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ONE CATCH-ALL—ORANGES AND LEMONS 25
She never stuck a knife in till he came home at night, So next Monday morning is our wedding-day, The bells they shall ring, and the music shall play ! Oliver, Oliver, follow the King! (da capo). —Berrington (Burne's Shropshire Folk-lore, p. 508).
(b) The children form a ring and move round, singing the first two lines. Then they curtsey, or " douk down," all together; the one who is last has to tell her sweetheart's name. The other lines are then sung and the game is continued. The children's names are mentioned as each one names his or her sweetheart.
This is apparently the game of which " All the Boys," " Down in the Valley," and " Mary Mixed a Pudding up," are also portions.
The words " Cowardy, cowardy custard " are repeated by children playing at this game when they advance towards the one who is selected to catch them, and dare or provoke her to capture them. Ray, Localisms, gives Costard, the head; a kind of opprobrious word used by way of contempt. Bailey gives Costead-head, a blockhead; thus elucidating this exclamation which may be interpreted, " You cowardly blockhead, catch me if you dare" (Baker's Northamptonshire Glossary).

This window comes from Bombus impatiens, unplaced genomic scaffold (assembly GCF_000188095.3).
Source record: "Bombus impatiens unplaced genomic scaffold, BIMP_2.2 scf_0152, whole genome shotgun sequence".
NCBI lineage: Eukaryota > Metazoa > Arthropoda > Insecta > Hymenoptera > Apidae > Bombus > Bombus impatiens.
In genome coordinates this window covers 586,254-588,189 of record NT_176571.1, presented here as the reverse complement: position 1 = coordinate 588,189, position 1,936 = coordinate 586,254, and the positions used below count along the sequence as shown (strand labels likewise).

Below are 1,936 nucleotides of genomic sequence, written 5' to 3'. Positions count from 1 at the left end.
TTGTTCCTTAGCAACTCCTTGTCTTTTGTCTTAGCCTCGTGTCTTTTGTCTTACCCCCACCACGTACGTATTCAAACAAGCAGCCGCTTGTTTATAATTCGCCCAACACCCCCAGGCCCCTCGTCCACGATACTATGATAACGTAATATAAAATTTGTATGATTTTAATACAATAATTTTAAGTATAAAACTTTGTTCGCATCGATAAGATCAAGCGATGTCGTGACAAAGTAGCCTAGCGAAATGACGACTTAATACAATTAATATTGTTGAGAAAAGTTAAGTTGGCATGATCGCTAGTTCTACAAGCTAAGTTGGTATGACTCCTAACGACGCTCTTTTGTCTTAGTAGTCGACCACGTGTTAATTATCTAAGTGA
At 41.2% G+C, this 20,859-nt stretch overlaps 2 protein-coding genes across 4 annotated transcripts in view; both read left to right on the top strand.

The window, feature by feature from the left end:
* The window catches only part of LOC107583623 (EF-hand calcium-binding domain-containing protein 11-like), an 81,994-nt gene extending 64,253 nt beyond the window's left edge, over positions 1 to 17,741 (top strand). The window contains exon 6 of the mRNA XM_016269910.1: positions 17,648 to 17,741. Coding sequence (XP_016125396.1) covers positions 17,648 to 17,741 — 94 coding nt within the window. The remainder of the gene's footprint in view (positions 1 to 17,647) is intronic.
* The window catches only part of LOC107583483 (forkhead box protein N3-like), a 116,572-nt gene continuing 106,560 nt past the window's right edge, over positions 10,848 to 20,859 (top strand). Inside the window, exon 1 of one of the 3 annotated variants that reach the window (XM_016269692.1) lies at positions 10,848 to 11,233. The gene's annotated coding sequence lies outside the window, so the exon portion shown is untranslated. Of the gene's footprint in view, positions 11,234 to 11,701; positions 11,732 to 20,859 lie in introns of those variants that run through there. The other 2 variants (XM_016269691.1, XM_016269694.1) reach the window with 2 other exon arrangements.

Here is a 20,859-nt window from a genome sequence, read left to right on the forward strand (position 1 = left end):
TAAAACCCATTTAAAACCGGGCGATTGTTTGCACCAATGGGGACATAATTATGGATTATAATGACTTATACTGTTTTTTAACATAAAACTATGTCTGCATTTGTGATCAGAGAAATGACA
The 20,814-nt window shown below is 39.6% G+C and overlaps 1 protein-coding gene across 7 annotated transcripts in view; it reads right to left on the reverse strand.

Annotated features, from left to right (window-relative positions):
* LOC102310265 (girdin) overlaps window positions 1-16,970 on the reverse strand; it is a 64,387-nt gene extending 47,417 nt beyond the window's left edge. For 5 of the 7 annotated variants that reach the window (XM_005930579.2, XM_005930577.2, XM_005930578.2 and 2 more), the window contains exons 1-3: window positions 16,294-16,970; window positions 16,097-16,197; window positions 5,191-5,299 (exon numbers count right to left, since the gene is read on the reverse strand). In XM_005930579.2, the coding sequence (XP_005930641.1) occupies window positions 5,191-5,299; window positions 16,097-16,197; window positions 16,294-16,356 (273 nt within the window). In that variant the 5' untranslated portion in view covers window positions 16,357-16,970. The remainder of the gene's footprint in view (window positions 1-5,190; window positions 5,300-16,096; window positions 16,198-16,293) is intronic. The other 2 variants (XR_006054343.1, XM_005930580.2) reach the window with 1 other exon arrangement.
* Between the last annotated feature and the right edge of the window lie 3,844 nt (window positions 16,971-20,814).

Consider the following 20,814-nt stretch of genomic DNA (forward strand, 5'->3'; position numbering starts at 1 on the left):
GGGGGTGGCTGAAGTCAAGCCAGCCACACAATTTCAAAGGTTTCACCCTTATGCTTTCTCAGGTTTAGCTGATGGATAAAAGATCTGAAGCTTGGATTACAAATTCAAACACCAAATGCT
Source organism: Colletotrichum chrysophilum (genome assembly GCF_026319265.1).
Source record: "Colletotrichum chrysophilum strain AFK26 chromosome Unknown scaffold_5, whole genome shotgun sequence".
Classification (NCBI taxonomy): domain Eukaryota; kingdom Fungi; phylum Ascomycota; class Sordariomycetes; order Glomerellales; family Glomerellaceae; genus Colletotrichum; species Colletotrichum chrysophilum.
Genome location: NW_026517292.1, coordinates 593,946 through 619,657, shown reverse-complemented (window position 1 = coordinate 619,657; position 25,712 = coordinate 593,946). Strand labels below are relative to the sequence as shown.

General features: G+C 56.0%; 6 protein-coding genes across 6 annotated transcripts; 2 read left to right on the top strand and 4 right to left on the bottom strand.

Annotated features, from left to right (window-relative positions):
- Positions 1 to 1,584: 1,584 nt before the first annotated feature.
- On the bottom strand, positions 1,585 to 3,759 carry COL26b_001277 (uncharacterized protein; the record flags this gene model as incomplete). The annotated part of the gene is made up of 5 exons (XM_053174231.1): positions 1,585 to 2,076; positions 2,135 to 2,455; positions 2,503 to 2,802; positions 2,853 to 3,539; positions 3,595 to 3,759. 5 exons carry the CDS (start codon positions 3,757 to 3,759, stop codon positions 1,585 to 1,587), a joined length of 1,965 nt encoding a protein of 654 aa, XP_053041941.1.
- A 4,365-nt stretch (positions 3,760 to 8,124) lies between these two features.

The words used were, as far as I remember,
Cowardy, cowardy custard, eat your father's mustard, Catch me if you can.
To compel a person to "eat" something disagreeable is a well-known form of expressing contempt. The rhyme was supposed to be very efficacious in rousing an indifferent or lazy player when playing M touch " (A. B. Gomme).
Oranges and Lemons